How JustAnswer Works:
  • Ask an Expert
    Experts are full of valuable knowledge and are ready to help with any question. Credentials confirmed by a Fortune 500 verification firm.
  • Get a Professional Answer
    Via email, text message, or notification as you wait on our site.
    Ask follow up questions if you need to.
  • 100% Satisfaction Guarantee
    Rate the answer you receive.
Ask Dr. Keane Your Own Question
Dr. Keane
Dr. Keane, Therapist
Category: Mental Health
Satisfied Customers: 1760
Experience:  Clinical Psychology PhD, Licensed Professional Counselor with experience in marriage/family, teens and child psychology.
Type Your Mental Health Question Here...
Dr. Keane is online now
A new question is answered every 9 seconds

Dear Doctor, I am a 29 year old married women living in

This answer was rated:

Dear Doctor,

I am a 29 year old married women living in Hong Kong. My friends would describe me as a funny, caring, outgoing and nice person. That's how I am most of the time. However ever since I was in college, I have developed a pattern that I will an "emotional outburst" at least once a month, usually only in front of the ones that are closest to me, like my mother or my husband. Usually a very small issue would trigger the outburst and I would go totally out of control, I cry non-stop, hit people (or myself), say hurtful things that I don't mean, and in some cases, try to kill myself. I am a total different person when I'm having the outburst and I feel like I don't have control over myself when it happens. Then the next day I will really regret everything and wish it did not happen. This has been causing a lot of serious problems for my marriage and I want to get help to stop this kind of outrageous behavior. Please let me know if you have any advice. Thank you so much. -Linda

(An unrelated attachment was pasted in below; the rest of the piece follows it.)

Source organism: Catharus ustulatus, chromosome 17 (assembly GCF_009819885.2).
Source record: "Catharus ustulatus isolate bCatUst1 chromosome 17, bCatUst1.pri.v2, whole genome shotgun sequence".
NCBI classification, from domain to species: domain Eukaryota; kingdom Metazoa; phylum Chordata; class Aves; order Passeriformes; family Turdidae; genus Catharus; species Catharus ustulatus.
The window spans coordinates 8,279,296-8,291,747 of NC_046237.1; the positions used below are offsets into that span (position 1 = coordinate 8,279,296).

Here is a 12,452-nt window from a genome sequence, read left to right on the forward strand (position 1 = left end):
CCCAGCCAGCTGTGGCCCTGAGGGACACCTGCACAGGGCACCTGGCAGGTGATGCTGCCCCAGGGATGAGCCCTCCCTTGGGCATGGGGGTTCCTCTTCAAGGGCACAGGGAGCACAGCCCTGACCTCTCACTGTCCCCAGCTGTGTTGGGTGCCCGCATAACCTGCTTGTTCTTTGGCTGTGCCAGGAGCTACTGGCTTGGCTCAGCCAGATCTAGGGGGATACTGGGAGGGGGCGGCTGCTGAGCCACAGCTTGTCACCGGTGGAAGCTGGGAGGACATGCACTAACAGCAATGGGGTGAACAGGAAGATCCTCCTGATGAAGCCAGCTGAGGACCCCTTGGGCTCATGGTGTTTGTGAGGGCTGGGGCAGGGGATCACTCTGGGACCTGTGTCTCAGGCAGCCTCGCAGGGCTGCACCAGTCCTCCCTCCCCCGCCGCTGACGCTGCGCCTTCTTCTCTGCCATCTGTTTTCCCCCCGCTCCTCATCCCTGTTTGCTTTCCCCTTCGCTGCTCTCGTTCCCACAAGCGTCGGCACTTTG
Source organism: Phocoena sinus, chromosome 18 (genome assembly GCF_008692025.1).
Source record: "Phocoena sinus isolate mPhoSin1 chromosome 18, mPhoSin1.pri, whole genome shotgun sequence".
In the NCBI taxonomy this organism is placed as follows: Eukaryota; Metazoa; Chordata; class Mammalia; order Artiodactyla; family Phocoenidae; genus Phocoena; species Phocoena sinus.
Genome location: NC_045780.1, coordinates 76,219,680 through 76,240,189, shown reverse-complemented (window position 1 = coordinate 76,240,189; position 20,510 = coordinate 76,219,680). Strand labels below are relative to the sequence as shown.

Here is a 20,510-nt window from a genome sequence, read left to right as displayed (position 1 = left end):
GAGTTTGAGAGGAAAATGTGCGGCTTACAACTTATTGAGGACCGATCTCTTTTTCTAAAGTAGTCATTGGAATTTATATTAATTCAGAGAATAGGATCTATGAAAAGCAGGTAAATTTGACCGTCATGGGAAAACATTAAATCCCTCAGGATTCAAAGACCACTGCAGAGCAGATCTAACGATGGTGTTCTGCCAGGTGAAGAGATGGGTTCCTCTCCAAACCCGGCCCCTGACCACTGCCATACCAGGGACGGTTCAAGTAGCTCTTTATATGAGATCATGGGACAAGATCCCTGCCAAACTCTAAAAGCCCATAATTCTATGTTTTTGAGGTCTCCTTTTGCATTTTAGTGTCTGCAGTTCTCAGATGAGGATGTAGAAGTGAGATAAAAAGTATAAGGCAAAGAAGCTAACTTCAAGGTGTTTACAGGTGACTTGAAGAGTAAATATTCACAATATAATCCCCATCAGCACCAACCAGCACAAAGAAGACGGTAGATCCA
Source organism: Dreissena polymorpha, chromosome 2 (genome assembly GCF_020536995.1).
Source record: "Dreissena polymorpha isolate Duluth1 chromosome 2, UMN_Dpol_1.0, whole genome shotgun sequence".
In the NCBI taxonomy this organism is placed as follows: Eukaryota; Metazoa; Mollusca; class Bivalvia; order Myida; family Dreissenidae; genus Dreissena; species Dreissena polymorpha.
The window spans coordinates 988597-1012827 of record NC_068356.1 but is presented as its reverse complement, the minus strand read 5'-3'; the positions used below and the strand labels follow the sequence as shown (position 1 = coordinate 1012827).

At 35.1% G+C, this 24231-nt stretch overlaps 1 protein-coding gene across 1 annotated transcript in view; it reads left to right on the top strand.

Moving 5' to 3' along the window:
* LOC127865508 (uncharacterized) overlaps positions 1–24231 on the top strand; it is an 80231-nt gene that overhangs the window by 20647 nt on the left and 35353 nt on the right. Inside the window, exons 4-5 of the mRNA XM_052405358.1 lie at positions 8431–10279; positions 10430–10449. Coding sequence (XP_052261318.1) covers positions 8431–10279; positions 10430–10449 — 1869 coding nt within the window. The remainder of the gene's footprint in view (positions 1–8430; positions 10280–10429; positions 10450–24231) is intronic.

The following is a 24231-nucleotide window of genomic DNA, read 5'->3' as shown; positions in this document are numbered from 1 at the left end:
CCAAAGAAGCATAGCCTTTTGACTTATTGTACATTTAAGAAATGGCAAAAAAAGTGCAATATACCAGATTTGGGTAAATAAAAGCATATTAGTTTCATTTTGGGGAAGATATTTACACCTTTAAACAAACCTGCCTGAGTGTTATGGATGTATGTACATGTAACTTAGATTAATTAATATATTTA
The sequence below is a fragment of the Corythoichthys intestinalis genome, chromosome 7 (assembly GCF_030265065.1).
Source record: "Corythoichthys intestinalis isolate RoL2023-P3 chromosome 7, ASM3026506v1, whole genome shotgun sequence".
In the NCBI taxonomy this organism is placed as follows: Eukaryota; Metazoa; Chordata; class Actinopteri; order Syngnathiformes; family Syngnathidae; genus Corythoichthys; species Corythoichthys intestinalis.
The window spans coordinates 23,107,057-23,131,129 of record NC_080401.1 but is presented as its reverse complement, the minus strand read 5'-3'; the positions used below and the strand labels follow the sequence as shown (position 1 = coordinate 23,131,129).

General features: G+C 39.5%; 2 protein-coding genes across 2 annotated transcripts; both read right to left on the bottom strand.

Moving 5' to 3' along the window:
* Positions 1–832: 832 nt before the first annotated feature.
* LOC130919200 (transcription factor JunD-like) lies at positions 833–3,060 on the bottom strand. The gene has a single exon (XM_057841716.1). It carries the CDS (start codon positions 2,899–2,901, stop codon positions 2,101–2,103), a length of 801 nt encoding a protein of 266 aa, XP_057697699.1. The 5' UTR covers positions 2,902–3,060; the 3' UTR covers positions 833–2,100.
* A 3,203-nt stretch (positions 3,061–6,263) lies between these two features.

Hi and welcome,
It sounds to me as though you let things build up (unconsciously?) and then need to release it. If you have the personality that is viewed as funny, caring, outgoing and nice you have a lot of pressure on you to be viewed that way, even when you aren't "in it" 100%. Perhaps your cycles start after your outburst, things are back to normal and over time (approximately one month, possibly connected to you menstrual cycle) little things get "stuffed" and you may not even realize it and hormones fluctuate and boom you blow! So what I would suggest it that you keep notes on your mood and anxiety every day for a month. Simply done, use a scale of say 1-10, 1 being no anxiety, all is good and go up to 10 where you are ready to explode. 2/3 a little anxious, 7/8 a lot bothering you. Use this and see if it could be hormonally related. If so, then you may want to try taking some magnesium supplements to help your body as it prepares for your menses. If it's not then I would suggest you find a cognitive behavioral psychologist to help you recognize what is going on. If it started in college could it have been the stress of classes? How much stress are you under at work and home? Are you hard on yourself? Are you a person who has to do it all yourself? Too much stress is very dangerous and to get you to a point where you try to kill yourself, you need to explore the root of this behavior. Are you happy, feel trapped, have people trying to control you? You don't have to live like this but you do have to explore. You quit therapy because you didn't find the sessions helpful, why? If you want the help you have to take the action and go get it. Find a psychologist first and have a few sessions, they are different than seeing a psychiatrist. Psychiatrists are MD's who look to find the right medication for your condition. Psychologists, CBT as I suggest above will help you change the way you view things and therefore give yo the tools to take action and make the change. I assure you, find the right therapist and you'll learn a lot about yourself and how to manage these outburst.
Please click accept and leave feedback. Thank.
Dr. Keane and other Mental Health Specialists are ready to help you

Related Mental Health Questions